"It irritates them, makes them angry," Brown said. "There are lots of little tricks like that. You get to know them the more you race."

Then, as Duffer incites the crowd with expletives and bets owners cases of champagne that their losing turtles could not win a race against a two-legged tortoise, the countdown begins. " Cinco, cuatro, tres, dos, uno "--and they're off.

Well, sometimes they're off. A lot of times, the turtles just sit there, looking like they're waiting for goldfish from heaven. Then one of them will get the idea, and sprint for the finish line in a blowout. All the while, people scream and yell. And drink.

There are only two rules in turtle racing. People are not allowed to cast shadows onto the track and they are not allowed to point. Pointing and shadows can cause a turtle to freeze in mid-stride. Since a lot of the turtles freeze as soon as the starting gate is lifted, it does not make much difference. But those are the rules.

Differing Performance Levels

Some of the turtles actually are fast. The record for a medium-sized turtle to cross the finish line six feet away is 1.2 seconds. Often, the races are over in less than two seconds.

But turtles have off-nights, too. Duffer said the record for the slowest race is 25.5 minutes. That's about four minutes every foot.

"I think the turtles went to sleep in the starting gate," he said.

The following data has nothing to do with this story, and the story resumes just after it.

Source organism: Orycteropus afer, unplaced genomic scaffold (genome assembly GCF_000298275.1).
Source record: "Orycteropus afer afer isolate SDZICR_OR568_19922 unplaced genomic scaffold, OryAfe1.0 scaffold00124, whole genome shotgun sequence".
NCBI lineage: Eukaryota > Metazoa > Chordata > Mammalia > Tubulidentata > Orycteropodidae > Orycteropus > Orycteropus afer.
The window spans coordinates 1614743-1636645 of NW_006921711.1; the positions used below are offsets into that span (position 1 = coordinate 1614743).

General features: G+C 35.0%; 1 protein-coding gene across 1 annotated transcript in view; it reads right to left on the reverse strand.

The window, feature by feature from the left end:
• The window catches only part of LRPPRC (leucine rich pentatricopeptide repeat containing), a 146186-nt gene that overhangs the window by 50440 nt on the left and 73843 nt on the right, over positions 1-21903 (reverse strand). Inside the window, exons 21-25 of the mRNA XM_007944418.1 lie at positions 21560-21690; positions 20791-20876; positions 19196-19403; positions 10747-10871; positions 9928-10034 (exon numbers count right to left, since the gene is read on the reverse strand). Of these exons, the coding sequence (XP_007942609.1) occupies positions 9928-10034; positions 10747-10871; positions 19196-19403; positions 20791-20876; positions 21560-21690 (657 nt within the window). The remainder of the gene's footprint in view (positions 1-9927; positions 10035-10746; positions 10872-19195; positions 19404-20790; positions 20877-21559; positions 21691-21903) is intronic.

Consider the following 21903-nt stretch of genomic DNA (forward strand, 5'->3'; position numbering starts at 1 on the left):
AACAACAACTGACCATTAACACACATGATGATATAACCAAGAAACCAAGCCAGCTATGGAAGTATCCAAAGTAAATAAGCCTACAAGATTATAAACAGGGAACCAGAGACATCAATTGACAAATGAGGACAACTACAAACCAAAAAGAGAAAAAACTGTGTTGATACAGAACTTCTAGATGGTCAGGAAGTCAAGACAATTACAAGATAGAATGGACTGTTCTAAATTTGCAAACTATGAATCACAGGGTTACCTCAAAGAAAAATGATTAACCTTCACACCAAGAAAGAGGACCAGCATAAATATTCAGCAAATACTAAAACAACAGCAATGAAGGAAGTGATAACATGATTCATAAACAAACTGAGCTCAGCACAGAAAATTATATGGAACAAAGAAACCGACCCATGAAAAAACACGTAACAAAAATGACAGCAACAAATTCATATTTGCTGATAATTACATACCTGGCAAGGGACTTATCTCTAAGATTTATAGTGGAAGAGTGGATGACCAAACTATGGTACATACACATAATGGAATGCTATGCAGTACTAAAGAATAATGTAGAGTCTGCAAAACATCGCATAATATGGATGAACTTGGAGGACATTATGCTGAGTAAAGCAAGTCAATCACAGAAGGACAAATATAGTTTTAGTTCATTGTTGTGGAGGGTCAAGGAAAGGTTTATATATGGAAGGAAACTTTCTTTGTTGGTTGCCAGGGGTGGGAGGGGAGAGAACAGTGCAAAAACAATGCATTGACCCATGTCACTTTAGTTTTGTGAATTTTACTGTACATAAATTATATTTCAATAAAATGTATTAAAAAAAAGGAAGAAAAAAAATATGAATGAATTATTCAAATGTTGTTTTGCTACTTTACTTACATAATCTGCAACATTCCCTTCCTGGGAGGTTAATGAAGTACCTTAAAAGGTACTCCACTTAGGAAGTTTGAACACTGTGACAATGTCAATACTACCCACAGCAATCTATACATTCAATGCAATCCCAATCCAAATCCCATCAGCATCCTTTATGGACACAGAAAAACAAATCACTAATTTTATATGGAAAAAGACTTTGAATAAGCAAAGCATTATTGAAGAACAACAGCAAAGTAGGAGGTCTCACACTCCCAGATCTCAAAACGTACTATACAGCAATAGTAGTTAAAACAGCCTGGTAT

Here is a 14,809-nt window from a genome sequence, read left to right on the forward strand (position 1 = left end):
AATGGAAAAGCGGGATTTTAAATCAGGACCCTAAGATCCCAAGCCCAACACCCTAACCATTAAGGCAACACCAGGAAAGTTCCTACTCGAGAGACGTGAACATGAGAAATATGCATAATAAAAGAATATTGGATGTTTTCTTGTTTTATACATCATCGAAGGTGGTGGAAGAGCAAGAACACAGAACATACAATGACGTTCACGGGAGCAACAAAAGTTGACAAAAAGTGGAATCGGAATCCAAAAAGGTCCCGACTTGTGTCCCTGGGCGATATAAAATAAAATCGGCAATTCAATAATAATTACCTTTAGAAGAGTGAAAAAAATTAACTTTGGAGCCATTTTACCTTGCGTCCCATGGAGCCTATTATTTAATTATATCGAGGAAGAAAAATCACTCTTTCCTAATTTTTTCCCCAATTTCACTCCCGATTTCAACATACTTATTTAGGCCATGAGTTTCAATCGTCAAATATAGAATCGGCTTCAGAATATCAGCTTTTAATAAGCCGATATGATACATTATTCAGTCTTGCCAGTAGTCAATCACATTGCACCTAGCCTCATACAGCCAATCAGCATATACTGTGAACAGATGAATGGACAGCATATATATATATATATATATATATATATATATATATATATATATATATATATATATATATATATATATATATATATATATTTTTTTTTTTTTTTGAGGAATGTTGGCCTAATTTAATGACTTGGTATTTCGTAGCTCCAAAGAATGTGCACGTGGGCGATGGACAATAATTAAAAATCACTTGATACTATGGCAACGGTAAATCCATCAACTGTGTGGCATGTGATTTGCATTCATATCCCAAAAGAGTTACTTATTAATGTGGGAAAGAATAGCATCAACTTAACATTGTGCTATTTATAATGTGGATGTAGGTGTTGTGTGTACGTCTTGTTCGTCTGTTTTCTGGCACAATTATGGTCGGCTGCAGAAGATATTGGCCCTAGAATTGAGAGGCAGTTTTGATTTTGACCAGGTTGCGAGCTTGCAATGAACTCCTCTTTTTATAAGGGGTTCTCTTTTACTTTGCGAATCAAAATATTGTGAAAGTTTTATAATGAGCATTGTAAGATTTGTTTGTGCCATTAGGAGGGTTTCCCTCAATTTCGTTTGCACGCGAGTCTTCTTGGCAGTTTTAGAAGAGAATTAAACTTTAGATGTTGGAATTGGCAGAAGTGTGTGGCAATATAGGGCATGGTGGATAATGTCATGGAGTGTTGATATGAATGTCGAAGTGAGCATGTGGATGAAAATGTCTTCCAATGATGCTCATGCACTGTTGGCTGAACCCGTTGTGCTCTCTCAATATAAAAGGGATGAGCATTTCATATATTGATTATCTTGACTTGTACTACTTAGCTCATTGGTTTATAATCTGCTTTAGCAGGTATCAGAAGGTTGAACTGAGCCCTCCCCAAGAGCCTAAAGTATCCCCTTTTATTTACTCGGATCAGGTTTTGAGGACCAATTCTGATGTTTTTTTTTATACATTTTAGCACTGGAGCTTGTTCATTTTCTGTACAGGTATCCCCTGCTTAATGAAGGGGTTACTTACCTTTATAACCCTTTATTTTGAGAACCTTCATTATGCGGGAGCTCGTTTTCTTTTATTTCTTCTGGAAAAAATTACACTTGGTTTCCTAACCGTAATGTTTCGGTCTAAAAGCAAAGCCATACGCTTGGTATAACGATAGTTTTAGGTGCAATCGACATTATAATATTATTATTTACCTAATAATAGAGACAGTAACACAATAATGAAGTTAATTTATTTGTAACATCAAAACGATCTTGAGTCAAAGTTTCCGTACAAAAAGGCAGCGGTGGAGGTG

Serious turtle racers like Wisolowski and Vincent set up banners bearing their stable names at the track and spend hours each week getting ready for the event. Brown and Cosgrove spend about 20 minutes. That's how long it takes to park their car and drink two beers before the race.

Duffer said there has never been an injury on the track, at least to a turtle.

"Turtle safety is first and foremost here," he said. "Fun is second."

The races have spawned numerous imitations over the years. Some bars race crabs and lobsters, but those are done strictly for laughs, according to turtle-breeder Feder.

"This is serious, this is sport," he said. "And it's a popular sport. We've been asked to do parties, and we have."

Brown said that he and Cosgrove will probably race Touche until she wins a race or until they get tired of the social scene--whichever comes first.

"We could never take this seriously," Cosgrove said. "Touche is our pet, and this is a way to get her some exercise and give us an excuse to come out here once a week."